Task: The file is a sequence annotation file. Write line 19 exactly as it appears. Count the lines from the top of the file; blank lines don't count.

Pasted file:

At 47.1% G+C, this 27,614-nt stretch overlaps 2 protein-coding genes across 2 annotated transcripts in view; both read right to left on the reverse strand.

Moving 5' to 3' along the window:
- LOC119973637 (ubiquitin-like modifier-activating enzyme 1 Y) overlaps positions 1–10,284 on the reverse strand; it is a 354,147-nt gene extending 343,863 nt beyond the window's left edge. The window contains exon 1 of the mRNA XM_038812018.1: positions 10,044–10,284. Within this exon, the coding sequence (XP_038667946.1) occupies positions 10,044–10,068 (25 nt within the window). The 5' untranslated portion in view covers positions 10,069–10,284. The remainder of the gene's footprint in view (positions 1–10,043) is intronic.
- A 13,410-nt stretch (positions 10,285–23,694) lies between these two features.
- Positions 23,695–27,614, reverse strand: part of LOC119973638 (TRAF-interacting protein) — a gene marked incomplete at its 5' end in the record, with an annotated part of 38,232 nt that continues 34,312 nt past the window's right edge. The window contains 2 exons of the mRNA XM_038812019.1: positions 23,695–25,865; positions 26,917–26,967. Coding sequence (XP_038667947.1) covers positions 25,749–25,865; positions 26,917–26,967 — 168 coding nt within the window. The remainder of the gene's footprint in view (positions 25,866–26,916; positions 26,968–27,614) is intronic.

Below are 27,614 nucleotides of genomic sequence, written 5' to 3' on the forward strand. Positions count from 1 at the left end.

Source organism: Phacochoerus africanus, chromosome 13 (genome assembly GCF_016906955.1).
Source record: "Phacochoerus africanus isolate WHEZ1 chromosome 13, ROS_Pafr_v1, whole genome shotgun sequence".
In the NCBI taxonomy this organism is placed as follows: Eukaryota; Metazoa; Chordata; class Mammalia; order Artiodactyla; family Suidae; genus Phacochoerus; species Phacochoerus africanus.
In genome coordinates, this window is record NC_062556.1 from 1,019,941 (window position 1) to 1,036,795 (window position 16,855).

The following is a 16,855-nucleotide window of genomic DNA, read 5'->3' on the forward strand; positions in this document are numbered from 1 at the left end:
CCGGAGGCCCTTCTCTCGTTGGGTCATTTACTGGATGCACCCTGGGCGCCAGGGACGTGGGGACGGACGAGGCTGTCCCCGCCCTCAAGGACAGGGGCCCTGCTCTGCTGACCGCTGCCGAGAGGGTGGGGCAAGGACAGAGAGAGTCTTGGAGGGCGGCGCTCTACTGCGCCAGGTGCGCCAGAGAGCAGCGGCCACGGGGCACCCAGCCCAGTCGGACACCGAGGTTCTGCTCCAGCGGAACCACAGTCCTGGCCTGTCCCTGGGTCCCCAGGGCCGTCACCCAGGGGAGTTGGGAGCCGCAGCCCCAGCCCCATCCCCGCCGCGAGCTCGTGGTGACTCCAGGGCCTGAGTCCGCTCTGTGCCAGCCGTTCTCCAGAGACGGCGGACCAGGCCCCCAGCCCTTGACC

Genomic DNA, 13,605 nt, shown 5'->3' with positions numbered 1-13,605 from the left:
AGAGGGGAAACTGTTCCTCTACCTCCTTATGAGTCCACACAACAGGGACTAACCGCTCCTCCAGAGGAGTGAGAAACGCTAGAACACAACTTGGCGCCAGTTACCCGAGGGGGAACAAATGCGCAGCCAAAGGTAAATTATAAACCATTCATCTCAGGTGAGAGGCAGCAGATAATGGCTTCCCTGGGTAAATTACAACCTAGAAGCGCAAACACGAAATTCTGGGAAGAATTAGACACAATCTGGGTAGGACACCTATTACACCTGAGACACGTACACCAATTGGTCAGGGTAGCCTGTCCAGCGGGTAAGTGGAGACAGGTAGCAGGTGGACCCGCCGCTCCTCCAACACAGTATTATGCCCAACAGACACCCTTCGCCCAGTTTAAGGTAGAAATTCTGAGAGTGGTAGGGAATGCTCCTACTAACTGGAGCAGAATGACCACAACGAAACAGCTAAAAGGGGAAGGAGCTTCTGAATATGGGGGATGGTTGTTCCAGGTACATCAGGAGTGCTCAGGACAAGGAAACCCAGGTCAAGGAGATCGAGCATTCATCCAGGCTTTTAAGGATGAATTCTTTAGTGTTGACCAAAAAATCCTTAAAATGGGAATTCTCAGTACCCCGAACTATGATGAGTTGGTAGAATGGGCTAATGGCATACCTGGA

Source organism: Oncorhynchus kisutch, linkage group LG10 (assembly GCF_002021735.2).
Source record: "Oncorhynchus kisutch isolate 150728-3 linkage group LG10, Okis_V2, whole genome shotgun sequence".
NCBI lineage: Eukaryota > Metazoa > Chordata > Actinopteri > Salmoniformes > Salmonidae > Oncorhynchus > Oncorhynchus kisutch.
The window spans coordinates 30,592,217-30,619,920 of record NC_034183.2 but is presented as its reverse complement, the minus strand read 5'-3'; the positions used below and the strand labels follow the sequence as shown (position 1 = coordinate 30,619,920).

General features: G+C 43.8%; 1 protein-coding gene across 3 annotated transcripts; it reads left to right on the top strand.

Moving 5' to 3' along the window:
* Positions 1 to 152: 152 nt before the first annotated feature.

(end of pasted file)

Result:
General features: G+C 43.8%; 1 protein-coding gene across 3 annotated transcripts; it reads left to right on the top strand.